By Ciara Reid, staff reporter
ANDOVER - Journalist Adam Knapp, who has written award-winning articles for publications that include the Wichita Eagle and the Butler County Times-Gazette, is currently working on Out Here in Kansas, a documentary short film about Burt Humburg, an Iowa physician originally from Andover.
Humburg was an All-American football player at Southwestern College in Winfield, who struggled with his sexuality. Knapp is no stranger to Humburg’s story; he initially wrote an article about Humburg almost 15 years ago, and then again in 2011.
His story stuck with Knapp, and the documentary, which is expected to be released this year, explores Humburg’s story in depth as it relates to the struggle between Christianity and the LGBTQ community.
Liberty Press (LP): You wrote an article on Burt Humburg in 2011 for the Butler County Times-Gazette. You are now filming a documentary on his story, called Out Here in Kansas. What has drawn you to Burt and his story?
Adam Knapp (AK): Let me put it this way: Our working title for the documentary was Brain Of Burt. I don’t think I’ve ever met anyone who is so curious about the world, so thoughtful and so analytical with the new knowledge he is constantly seeking.
I’d actually written about Burt before, when he was a college athlete and I was a sportswriter. The whole angle of that story was how he’d lost his home in a tornado, and how he’d lost his father, and how he had turned himself from a self-described chubby bookworm into an All-American football player. Then a couple of months later, I’d heard he came out of the closet and – well, let’s just say nobody saw that one coming.
So that was in 1997, and I never forgot about Burt. He’s just not someone you forget. And 14 years later I found an excuse to write about him again – this time, telling his story about what it was like for a fundamental Christian in the middle of the Bible Belt, coming to the realization that he is gay.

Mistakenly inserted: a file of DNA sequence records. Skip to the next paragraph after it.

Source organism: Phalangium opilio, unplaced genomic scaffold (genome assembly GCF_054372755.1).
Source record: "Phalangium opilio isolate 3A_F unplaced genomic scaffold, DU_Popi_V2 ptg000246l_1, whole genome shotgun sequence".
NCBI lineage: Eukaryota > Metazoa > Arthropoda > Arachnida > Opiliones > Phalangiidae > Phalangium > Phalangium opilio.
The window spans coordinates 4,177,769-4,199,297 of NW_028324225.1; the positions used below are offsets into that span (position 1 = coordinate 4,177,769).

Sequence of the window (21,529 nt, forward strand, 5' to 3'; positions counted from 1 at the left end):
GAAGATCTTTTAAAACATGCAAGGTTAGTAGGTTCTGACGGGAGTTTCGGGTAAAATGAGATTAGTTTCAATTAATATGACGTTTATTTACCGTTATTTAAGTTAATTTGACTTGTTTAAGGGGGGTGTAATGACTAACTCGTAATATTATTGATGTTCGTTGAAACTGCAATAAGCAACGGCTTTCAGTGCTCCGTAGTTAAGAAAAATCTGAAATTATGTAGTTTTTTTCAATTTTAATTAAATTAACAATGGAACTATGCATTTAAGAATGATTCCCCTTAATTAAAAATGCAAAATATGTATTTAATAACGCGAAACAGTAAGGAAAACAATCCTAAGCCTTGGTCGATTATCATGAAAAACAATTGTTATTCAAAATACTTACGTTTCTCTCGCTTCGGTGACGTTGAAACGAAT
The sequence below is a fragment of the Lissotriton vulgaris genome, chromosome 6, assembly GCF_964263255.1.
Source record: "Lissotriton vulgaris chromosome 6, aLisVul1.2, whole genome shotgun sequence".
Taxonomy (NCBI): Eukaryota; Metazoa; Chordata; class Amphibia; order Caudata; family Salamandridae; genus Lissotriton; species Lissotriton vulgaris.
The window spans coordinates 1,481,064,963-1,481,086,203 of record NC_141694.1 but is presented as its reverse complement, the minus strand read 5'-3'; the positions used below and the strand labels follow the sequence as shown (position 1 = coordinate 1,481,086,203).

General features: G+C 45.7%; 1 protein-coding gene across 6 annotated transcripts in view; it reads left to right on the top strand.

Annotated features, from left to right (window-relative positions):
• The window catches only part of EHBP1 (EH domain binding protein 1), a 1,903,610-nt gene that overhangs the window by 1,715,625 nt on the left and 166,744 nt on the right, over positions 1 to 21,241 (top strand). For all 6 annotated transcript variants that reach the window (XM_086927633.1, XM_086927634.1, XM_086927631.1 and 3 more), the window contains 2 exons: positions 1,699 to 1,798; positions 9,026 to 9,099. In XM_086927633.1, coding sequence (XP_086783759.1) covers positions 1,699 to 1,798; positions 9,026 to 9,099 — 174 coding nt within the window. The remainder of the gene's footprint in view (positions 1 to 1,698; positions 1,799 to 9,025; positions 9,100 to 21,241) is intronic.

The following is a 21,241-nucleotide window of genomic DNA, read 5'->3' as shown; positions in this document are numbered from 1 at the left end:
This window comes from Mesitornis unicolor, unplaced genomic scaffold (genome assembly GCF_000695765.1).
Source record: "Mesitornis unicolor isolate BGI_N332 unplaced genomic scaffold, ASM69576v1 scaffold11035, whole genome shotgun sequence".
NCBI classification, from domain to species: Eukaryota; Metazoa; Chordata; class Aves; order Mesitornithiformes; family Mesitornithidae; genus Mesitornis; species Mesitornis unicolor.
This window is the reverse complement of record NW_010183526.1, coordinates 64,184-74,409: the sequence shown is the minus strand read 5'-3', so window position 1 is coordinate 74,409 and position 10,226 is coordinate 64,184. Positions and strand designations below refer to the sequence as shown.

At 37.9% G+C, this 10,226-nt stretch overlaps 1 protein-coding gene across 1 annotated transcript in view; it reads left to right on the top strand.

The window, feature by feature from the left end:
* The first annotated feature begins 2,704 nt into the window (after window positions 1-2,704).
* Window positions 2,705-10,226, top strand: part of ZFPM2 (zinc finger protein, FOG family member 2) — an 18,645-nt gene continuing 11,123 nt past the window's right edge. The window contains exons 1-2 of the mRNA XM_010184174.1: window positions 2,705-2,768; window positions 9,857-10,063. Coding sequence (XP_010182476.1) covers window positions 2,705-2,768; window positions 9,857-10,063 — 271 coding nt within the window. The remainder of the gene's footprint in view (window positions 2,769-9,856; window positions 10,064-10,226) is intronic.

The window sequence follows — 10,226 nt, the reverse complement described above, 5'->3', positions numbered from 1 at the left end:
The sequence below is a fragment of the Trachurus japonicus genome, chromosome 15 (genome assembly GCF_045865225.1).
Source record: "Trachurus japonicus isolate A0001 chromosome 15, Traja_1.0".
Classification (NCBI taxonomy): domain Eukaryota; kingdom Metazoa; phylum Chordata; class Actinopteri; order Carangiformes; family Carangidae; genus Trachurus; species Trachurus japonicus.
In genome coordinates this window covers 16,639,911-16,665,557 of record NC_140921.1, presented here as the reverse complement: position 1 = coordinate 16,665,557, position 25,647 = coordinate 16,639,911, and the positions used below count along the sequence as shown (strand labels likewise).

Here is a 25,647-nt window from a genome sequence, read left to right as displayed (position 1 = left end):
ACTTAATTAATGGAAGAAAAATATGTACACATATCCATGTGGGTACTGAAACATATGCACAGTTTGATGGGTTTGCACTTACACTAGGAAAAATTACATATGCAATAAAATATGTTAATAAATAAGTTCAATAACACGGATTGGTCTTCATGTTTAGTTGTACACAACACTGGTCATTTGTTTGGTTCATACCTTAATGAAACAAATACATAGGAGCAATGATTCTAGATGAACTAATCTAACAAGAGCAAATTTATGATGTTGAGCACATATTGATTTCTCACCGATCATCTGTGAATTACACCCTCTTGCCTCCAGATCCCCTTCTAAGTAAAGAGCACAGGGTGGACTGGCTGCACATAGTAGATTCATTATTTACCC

LP: How did the documentary originate? What is your focus for the film, and how is it progressing?
AK: An important part of the 2011 article was tracking down Burt’s former pastor, Joe Wright, who was living in Florida at the time. This was a man who not only preached against homosexual practice, but was an integral part of Kansas banning same-sex marriages. On the other hand, this was the same man who officiated the funeral of Burt’s father, and a man who Burt highly respects.
Pastor Joe gracefully gave me all his thoughts on the matter. He’s a smart guy - media savvy and a terrific quote because he’s not politically correct. He and Terry Fox have their own radio show, and he’s done this a thousand times before. But when the interview was over, he expressed his desire to talk to Burt directly. So I passed that message along, and Burt’s reply was, “Oh man, I would love that.”
That’s when I started getting the idea to make a documentary. I knew getting these two together in a television studio, after theyhadn’t seen each other in 20 years, was going to make for a fascinating discussion.
And it took off from there. My focus is telling Burt’s story the best way I possibly can, using a big visual platform that only a movie can provide. I want millions of people to see this. We’ve shot most of our footage and have begun the editing process, but there are some things I want to do that are a little unconventional that require more work from our illustrator and editor. Luckily for me, they’re highly skilled guys who can translate my ideas onto the screen.
LP: One of your goals for the documentary is to interview Kansas Gov. Sam Brownback. Why is this integral to the film, and what would you ask him?
AK: Well, if you’re going to be gay in Kansas, you’d better be tough. And a lot of that has to do with our politics. At this point we’ve got what we need for a fantastic movie, with or without Sam Brownback. I’ve personally told him I’d like to visit with him about what we’re doing, and his people know we’d like to get him on camera at some point.
I’m sure the first thing I’d ask him about is reversing the measure that barred employment discrimination against LGBTQ state workers earlier this year. At the very least, the timing of that order seems bizarre. Some say it’s downright mean. Is there something we’re not considering? Why do this now?
And I’m sure that would lead into a discussion about the governor’s stance and feelings on LGBTQ rights. I’m not trying to catch him in a “gotcha” moment. I’ve spent more than 20 years building a reputation as a fair, accurate journalist, and by now there are hundreds of people who can tell him that. Does he want to touch this subject matter? I guess we’ll find out soon.